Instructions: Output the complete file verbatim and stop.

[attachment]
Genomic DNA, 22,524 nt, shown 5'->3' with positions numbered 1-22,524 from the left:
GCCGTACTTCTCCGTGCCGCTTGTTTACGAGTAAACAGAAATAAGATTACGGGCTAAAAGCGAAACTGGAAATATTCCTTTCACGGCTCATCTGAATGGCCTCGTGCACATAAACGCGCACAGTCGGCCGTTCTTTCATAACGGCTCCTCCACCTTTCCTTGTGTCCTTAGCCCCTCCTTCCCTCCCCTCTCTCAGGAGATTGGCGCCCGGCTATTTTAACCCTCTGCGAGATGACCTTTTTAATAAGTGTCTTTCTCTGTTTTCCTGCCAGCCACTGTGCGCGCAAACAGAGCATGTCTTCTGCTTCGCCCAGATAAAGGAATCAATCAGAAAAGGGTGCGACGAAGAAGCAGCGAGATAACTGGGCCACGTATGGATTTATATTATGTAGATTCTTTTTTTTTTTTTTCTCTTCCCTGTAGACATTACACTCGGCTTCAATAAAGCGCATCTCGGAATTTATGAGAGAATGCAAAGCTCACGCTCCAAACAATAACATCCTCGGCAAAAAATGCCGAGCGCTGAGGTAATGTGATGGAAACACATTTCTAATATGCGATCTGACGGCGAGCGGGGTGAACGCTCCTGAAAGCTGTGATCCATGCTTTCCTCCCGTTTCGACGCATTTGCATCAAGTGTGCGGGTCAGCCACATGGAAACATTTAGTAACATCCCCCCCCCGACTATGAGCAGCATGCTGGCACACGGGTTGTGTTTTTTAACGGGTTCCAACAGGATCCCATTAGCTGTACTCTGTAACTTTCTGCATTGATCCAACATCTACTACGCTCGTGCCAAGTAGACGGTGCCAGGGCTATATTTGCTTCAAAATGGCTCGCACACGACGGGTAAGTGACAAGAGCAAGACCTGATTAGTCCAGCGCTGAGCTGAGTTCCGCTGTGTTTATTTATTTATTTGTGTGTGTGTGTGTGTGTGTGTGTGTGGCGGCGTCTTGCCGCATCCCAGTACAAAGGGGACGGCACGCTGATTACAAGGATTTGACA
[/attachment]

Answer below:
Genomic DNA, 22,524 nt, shown 5'->3' with positions numbered 1-22,524 from the left:
GCCGTACTTCTCCGTGCCGCTTGTTTACGAGTAAACAGAAATAAGATTACGGGCTAAAAGCGAAACTGGAAATATTCCTTTCACGGCTCATCTGAATGGCCTCGTGCACATAAACGCGCACAGTCGGCCGTTCTTTCATAACGGCTCCTCCACCTTTCCTTGTGTCCTTAGCCCCTCCTTCCCTCCCCTCTCTCAGGAGATTGGCGCCCGGCTATTTTAACCCTCTGCGAGATGACCTTTTTAATAAGTGTCTTTCTCTGTTTTCCTGCCAGCCACTGTGCGCGCAAACAGAGCATGTCTTCTGCTTCGCCCAGATAAAGGAATCAATCAGAAAAGGGTGCGACGAAGAAGCAGCGAGATAACTGGGCCACGTATGGATTTATATTATGTAGATTCTTTTTTTTTTTTTTCTCTTCCCTGTAGACATTACACTCGGCTTCAATAAAGCGCATCTCGGAATTTATGAGAGAATGCAAAGCTCACGCTCCAAACAATAACATCCTCGGCAAAAAATGCCGAGCGCTGAGGTAATGTGATGGAAACACATTTCTAATATGCGATCTGACGGCGAGCGGGGTGAACGCTCCTGAAAGCTGTGATCCATGCTTTCCTCCCGTTTCGACGCATTTGCATCAAGTGTGCGGGTCAGCCACATGGAAACATTTAGTAACATCCCCCCCCCGACTATGAGCAGCATGCTGGCACACGGGTTGTGTTTTTTAACGGGTTCCAACAGGATCCCATTAGCTGTACTCTGTAACTTTCTGCATTGATCCAACATCTACTACGCTCGTGCCAAGTAGACGGTGCCAGGGCTATATTTGCTTCAAAATGGCTCGCACACGACGGGTAAGTGACAAGAGCAAGACCTGATTAGTCCAGCGCTGAGCTGAGTTCCGCTGTGTTTATTTATTTATTTGTGTGTGTGTGTGTGTGTGTGTGTGTGGCGGCGTCTTGCCGCATCCCAGTACAAAGGGGACGGCACGCTGATTACAAGGATTTGACA